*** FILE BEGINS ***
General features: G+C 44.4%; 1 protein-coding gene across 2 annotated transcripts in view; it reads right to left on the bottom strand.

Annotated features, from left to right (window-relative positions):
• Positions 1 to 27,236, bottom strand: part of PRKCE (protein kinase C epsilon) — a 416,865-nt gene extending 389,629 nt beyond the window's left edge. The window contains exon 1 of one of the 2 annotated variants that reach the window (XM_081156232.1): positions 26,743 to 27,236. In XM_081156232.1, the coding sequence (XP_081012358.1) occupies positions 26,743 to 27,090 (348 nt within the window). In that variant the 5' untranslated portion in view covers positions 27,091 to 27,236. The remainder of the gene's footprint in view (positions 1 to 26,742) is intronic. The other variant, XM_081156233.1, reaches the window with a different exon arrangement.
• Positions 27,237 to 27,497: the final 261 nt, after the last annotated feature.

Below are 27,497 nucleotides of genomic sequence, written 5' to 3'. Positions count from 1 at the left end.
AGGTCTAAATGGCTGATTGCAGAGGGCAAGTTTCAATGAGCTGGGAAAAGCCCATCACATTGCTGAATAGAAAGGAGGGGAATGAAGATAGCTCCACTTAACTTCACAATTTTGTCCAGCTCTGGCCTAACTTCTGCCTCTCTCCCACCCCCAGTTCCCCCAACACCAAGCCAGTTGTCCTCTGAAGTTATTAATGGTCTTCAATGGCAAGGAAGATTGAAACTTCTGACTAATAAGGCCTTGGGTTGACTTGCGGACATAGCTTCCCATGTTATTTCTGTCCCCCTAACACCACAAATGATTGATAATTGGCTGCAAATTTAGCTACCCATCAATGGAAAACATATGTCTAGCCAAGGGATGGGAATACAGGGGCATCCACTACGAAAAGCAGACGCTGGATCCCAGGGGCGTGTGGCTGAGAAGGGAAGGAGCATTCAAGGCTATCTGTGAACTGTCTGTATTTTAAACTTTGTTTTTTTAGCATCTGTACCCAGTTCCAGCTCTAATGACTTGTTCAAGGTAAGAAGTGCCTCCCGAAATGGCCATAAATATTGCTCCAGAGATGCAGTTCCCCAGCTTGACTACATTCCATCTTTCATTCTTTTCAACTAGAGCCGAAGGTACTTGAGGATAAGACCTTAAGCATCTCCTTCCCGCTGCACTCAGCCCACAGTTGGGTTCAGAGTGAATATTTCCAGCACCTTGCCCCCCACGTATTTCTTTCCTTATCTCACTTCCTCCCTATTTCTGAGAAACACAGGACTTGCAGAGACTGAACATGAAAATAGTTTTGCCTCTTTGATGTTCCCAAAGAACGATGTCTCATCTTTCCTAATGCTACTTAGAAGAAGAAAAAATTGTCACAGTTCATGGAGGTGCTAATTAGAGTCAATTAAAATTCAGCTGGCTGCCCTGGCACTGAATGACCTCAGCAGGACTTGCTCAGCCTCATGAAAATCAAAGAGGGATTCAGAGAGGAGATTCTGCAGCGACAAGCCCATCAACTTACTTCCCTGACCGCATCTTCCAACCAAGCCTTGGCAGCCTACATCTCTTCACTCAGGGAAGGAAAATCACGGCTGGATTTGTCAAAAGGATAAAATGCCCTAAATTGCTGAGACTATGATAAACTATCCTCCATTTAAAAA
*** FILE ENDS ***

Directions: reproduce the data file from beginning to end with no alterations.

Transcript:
General features: G+C 44.4%; 1 protein-coding gene across 2 annotated transcripts in view; it reads right to left on the bottom strand.

Annotated features, from left to right (window-relative positions):
• Positions 1 to 27,236, bottom strand: part of PRKCE (protein kinase C epsilon) — a 416,865-nt gene extending 389,629 nt beyond the window's left edge. The window contains exon 1 of one of the 2 annotated variants that reach the window (XM_081156232.1): positions 26,743 to 27,236. In XM_081156232.1, the coding sequence (XP_081012358.1) occupies positions 26,743 to 27,090 (348 nt within the window). In that variant the 5' untranslated portion in view covers positions 27,091 to 27,236. The remainder of the gene's footprint in view (positions 1 to 26,742) is intronic. The other variant, XM_081156233.1, reaches the window with a different exon arrangement.
• Positions 27,237 to 27,497: the final 261 nt, after the last annotated feature.

Below are 27,497 nucleotides of genomic sequence, written 5' to 3'. Positions count from 1 at the left end.
AGGTCTAAATGGCTGATTGCAGAGGGCAAGTTTCAATGAGCTGGGAAAAGCCCATCACATTGCTGAATAGAAAGGAGGGGAATGAAGATAGCTCCACTTAACTTCACAATTTTGTCCAGCTCTGGCCTAACTTCTGCCTCTCTCCCACCCCCAGTTCCCCCAACACCAAGCCAGTTGTCCTCTGAAGTTATTAATGGTCTTCAATGGCAAGGAAGATTGAAACTTCTGACTAATAAGGCCTTGGGTTGACTTGCGGACATAGCTTCCCATGTTATTTCTGTCCCCCTAACACCACAAATGATTGATAATTGGCTGCAAATTTAGCTACCCATCAATGGAAAACATATGTCTAGCCAAGGGATGGGAATACAGGGGCATCCACTACGAAAAGCAGACGCTGGATCCCAGGGGCGTGTGGCTGAGAAGGGAAGGAGCATTCAAGGCTATCTGTGAACTGTCTGTATTTTAAACTTTGTTTTTTTAGCATCTGTACCCAGTTCCAGCTCTAATGACTTGTTCAAGGTAAGAAGTGCCTCCCGAAATGGCCATAAATATTGCTCCAGAGATGCAGTTCCCCAGCTTGACTACATTCCATCTTTCATTCTTTTCAACTAGAGCCGAAGGTACTTGAGGATAAGACCTTAAGCATCTCCTTCCCGCTGCACTCAGCCCACAGTTGGGTTCAGAGTGAATATTTCCAGCACCTTGCCCCCCACGTATTTCTTTCCTTATCTCACTTCCTCCCTATTTCTGAGAAACACAGGACTTGCAGAGACTGAACATGAAAATAGTTTTGCCTCTTTGATGTTCCCAAAGAACGATGTCTCATCTTTCCTAATGCTACTTAGAAGAAGAAAAAATTGTCACAGTTCATGGAGGTGCTAATTAGAGTCAATTAAAATTCAGCTGGCTGCCCTGGCACTGAATGACCTCAGCAGGACTTGCTCAGCCTCATGAAAATCAAAGAGGGATTCAGAGAGGAGATTCTGCAGCGACAAGCCCATCAACTTACTTCCCTGACCGCATCTTCCAACCAAGCCTTGGCAGCCTACATCTCTTCACTCAGGGAAGGAAAATCACGGCTGGATTTGTCAAAAGGATAAAATGCCCTAAATTGCTGAGACTATGATAAACTATCCTCCATTTAAAAA